research and art, national security and cages

brooklyn

the lovely brooklyn cityscape wallpaper

 

When giving reasons leads to worse decisions

All the students had to evaluate the posters, but half the participants were asked to provide reasons for liking or disliking them. (The other half were asked why they chose their degree subject as a control condition.) After they had provided their evaluations the participants were allowed to choose a poster to take home.

So what happened? The control group rated the art posters positively (an average score of around 7 out of 9) and they felt pretty neutral about the humorous posters (an average score of around 4 out of 9). When given a choice of one poster to take home, 95% of them chose one of the art posters. No surprises there, the experimenters had already established that in general most students preferred the art posters.

But the group of students who had to give reasons for their feelings acted differently. This “reasons” group liked the art posters less (averaging about 6 out of 9) and the humorous posters more (about 5 to 6 out of 9). Most of them still chose an art poster to take home, but it was a far lower proportion – 64% – than the control group. That means people in this group were about seven times more likely to take a humorous poster home compared with the control group.

I recommended reading the whole article, but the short version is that those people who had to give reasons for liking a fine art poster versus something humorous found it easier to describe their feelings about the funny posters. later, after the lab experiment, those who had to give a reason and had the humorous posters in their rooms had the most regrets. The researchers conclude that giving a rationale for doing something must be because reasoning does not always give the best results. That intuitive thinking must be better in at least some situations. This might be the kind of research paper that gives social science research a bad name. People who have not had much education in fine arts may find, and they usually do, have a difficult time articulating their thoughts about fine art. It is not that they do not have complex feelings and thoughts about it, they just haven’t learned a kind of art vocabulary. Not all, but much of the art that lasts, that ends up in museums and expensive art books tends to have popular appeal based purely on aesthetics, but it also says something. Sometimes not very deep, it is tragic, or joyful, or it might be very philosophical, filled with metaphors. Most people see that, intuitively if you like, drawing on some knowledge the viewer has accumulated over the course of their life – that is a form of reasoning, though different from visceral feelings and first impressions. And while we sometimes do not like to admit it, our choices can be affected simply by having to tell a stranger the reasons we like something. Picking something current and funny tells the stranger that we’re casual or cool. Sometimes liking something very good is seen as snobbery. Even though most artists live modest lives and create art for the joy of creating.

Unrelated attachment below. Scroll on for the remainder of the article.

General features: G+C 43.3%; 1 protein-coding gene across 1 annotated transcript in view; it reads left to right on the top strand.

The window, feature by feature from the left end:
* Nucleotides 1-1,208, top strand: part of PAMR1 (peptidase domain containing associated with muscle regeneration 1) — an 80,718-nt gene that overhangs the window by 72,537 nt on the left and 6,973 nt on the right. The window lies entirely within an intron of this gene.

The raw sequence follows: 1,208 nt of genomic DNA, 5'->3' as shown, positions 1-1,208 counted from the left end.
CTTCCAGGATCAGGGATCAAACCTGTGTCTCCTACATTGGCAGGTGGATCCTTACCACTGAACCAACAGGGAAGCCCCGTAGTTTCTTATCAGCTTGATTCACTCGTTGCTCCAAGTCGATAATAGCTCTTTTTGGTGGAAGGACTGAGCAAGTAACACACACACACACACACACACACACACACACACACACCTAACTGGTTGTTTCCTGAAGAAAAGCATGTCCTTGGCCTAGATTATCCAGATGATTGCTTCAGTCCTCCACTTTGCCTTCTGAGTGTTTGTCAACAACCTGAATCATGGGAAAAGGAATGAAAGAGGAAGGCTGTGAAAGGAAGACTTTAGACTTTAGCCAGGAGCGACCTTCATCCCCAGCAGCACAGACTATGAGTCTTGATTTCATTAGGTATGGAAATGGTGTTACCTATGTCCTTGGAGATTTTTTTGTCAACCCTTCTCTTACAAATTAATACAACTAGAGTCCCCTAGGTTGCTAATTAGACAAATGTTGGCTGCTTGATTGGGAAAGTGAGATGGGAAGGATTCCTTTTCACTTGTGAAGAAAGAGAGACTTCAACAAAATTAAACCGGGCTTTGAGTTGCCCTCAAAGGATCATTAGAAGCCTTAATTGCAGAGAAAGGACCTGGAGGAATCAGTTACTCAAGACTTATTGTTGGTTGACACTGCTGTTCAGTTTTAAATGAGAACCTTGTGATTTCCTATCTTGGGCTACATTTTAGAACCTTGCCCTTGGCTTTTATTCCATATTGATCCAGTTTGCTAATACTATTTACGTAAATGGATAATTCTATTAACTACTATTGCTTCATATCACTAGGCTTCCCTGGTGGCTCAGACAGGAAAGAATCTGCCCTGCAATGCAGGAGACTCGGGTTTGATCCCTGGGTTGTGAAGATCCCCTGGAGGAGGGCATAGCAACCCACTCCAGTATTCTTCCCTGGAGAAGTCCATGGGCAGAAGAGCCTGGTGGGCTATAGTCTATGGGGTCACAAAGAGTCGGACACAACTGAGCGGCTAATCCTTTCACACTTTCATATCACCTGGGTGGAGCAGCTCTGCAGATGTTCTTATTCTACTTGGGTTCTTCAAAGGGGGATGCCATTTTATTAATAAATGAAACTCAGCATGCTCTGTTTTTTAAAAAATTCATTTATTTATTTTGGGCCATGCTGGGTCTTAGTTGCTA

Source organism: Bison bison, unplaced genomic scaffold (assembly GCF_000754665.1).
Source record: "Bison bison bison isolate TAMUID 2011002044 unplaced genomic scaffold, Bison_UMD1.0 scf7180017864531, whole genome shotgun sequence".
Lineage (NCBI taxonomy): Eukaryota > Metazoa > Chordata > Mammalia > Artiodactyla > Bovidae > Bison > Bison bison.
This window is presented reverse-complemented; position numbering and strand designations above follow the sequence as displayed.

Study for a page of the book “Of Two Squares

Study for a page of the book “Of Two Squares: A Suprematist Tale in Six Constructions”.1920 by El Lissitzky (Born Lazar Markovich Lissitzky, Russian, 1890–1941). While partly political propaganda, “Of Two Squares” is also an important work in the history of the Russian avant garde, Lissitzky, along with Kazimir Malevich, was one of founders of suprematism. His work would go on to have a large influence on the Bauhaus and constructivist movements. Depending on my mood i always circle back around to having a day where I like clean simple lines and limited colors. It probably parallels those days most of us have when it seems like we could or should trim away the excess in our lives. that everything is too cluttered, too much work, too much personal drama, too much other people’s dramas.

It has not even been a week and I’m getting the sense that we’re headed for surveillance state news overload. An important issue will burn out from over and overwrought discussion, accusations and simplistic thinking. As far as i know the current administration is not breaking the law. They’re getting surveillance warrants from the FISA Court just as Congress prescribed. The current program and the way it is carried out started in 2006 after Bush got a hand slap from the courts over his illegal surveillance. So the issue is not necessarily the law, but overreach. Perhaps, and this is largely the fault and responsibility of Congress, there has been some over zealousness in surveillance. The left of center has divided into the support it because they support the president camp and the camp that likes this president, but thinks the surveillance has got too far. This is for the former group and to some extent that tiny group of conservatives that still believe in civil liberties,  When the Bushies Return